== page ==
Women Wrestlers Embrace Sport’s Challenges and Opportunities


Dan Heckert

Members of NA’s Women’s Wrestling team pose after practice on November 19th, 2021

Eva Kynaston, Staff Writer

Entering a sport that is predominantly centered around boys can be intimidating. For Sophomore Leyna Rumpler and Freshman Brenna Collery, it has also created an empowering environment in which they have found many new opportunities.  

However, being on the women’s wrestling team still comes with many challenges, many of which correlate with the lack of foundations of this new sport. Wrestling for North Allegheny’s varsity women’s wrestling team and Pitbull Wrestling Club, Freshman Brenna Collery says, “This sport pushes gender norms and definitely makes people see you differently.” 

In the article High School Girls’ Wrestling Continues Rapid Growth, USA Wrestling Hall of Fame member Gary Abbott says, “In the early years, girls only had the opportunity to participate on the boys wrestling team at their high school. This was not an easy task. It took a great deal of courage to wrestle, not only because of the physical disadvantage but also because it was not yet accepted by society for girls to train and compete against boys in a combat sport like wrestling. In spite of this, the number of girls competing in high school wrestling increased, year after year after year. They were the true trailblazers for girls high school wrestling.” 

Wrestling for NA’s varsity women’s wrestling team and Pitbull wrestling club, Collery agrees. “Women’s wrestling is the fastest growing sport in the world, more and more colleges are starting women’s teams every year,” says Collery. 

North Allegheny’s women’s wrestling team has been around for only two years, showing the recentness of this sport. “Women have wrestled among men for years,” says Collery, “our own sport of wrestling only women is newer, and many girls still get stuck wrestling men.”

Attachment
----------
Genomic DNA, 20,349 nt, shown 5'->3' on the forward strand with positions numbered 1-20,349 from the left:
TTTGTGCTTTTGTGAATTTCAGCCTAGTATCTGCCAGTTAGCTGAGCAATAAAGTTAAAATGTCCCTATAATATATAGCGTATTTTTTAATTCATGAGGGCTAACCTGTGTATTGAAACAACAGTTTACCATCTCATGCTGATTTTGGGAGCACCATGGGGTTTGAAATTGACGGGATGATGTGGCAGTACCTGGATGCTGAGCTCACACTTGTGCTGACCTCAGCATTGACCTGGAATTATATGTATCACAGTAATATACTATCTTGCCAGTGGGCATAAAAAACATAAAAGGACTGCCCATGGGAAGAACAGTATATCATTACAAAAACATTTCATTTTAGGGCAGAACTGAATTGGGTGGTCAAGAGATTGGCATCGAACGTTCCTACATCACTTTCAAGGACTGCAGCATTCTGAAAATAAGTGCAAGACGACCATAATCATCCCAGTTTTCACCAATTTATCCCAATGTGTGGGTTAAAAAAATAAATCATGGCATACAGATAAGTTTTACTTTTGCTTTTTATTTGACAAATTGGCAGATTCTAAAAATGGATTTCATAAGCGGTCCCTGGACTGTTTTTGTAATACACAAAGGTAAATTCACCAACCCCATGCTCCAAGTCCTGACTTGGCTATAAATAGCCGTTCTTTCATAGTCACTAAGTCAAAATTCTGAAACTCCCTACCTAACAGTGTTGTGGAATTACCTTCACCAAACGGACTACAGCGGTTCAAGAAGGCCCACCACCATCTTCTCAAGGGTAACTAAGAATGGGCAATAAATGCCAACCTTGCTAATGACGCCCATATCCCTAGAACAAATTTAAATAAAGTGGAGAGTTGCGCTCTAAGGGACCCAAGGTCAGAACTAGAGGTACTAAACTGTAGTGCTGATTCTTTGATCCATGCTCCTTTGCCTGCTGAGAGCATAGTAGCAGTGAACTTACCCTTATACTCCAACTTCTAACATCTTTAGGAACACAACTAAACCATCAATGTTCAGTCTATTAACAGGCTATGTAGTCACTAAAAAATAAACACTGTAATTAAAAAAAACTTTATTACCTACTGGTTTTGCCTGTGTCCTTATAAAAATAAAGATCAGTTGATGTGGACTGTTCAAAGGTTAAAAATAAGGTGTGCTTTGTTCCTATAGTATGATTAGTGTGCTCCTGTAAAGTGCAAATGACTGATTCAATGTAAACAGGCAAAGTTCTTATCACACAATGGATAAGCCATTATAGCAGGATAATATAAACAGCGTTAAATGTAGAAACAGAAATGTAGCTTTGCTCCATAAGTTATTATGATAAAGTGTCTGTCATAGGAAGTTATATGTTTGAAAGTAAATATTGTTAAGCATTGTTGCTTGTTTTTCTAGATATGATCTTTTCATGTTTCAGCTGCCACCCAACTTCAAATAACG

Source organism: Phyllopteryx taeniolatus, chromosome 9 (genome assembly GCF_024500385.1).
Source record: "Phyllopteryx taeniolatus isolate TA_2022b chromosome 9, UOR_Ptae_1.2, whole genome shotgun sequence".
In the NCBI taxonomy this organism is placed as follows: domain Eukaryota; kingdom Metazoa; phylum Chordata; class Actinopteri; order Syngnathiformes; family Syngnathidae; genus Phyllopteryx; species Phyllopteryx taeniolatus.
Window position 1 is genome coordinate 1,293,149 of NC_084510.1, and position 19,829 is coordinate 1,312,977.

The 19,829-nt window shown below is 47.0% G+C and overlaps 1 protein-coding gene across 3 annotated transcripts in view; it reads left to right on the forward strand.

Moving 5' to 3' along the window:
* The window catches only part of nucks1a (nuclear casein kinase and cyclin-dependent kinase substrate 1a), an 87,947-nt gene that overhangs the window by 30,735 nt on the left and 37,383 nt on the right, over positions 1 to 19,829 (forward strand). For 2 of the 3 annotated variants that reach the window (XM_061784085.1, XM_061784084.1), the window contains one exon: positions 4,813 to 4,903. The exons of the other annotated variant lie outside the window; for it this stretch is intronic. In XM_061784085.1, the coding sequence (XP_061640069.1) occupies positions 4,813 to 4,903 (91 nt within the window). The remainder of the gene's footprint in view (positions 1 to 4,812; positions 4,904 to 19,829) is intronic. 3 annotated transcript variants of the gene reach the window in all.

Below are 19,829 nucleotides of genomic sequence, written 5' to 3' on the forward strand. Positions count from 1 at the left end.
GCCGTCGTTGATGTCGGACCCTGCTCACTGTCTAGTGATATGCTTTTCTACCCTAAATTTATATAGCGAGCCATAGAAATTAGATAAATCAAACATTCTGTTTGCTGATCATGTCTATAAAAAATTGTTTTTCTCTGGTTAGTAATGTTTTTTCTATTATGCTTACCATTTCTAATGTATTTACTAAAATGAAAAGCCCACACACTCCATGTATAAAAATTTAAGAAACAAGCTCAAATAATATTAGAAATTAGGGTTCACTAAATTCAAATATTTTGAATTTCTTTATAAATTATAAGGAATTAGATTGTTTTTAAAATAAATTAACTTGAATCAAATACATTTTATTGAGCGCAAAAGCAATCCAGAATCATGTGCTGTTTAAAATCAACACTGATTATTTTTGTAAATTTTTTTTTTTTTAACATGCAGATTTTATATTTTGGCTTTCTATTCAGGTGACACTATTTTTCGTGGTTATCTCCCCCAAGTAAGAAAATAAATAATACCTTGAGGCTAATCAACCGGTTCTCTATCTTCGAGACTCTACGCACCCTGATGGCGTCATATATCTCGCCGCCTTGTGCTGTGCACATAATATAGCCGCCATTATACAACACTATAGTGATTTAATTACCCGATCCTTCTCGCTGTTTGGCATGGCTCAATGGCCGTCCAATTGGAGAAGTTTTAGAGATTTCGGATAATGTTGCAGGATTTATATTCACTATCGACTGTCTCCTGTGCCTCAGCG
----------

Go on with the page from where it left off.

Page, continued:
Once you join wrestling, you gain and a lot of respect from other people, and people see you as strong and powerful.

— Breanna Collery

Additionally, Sophomore Leyna Rumpler, who wrestles for Team PA, NA’s varsity women’s wrestling team, in addition to Pitbull Wrestling Club, is hopeful for Pennsylvania’s future for women’s wrestling. 

Rumpler says, “Once we hit a certain number of schools who develop a women’s team is that we can qualify for an emerging sport. That means that even though we don’t have the 100 school minimum, the state will have a very slim chance of making it so that women’s wrestling isn’t sanctioned across the state.” 

While women’s wrestling has a short history, the future of this sport is promising. Hopeful of the future of women’s wrestling, Rumpler and Collery agree that being part of the team has and will have an impact on their lives.

Rumpler, who has only been wrestling for a year, explains how her wrestling career has progressed: “Just a year ago I was learning all the basic things, and now I’m a national wrestler representing Pennsylvania. I’ve traveled to Tulsa, Oklahoma, Fargo, North Dakota, Greensboro, North Carolina, and tri-state West Virginia” 

Brenna Collery knows that her experience since starting wrestling in the winter of 2020 has changed her. “Once you join wrestling, you gain and a lot of respect from other people, and people see you as strong and powerful,” she says. 

As well as gaining confidence in themselves, Rumpler explains that wrestling has made an impact on her life through social experience. “My favorite thing about the team is the connection, “ says Rumpler, “We all get so close so quickly because we’re with each other 24/7. We travel together and we bond so much, and at tournaments, we’re always having fun.”

Concurring with Rumpler’s experience, Collery summarizes, “This sport has changed my life by making me more confident, giving me my best friends, and teaching me how to push my body to do amazing things.”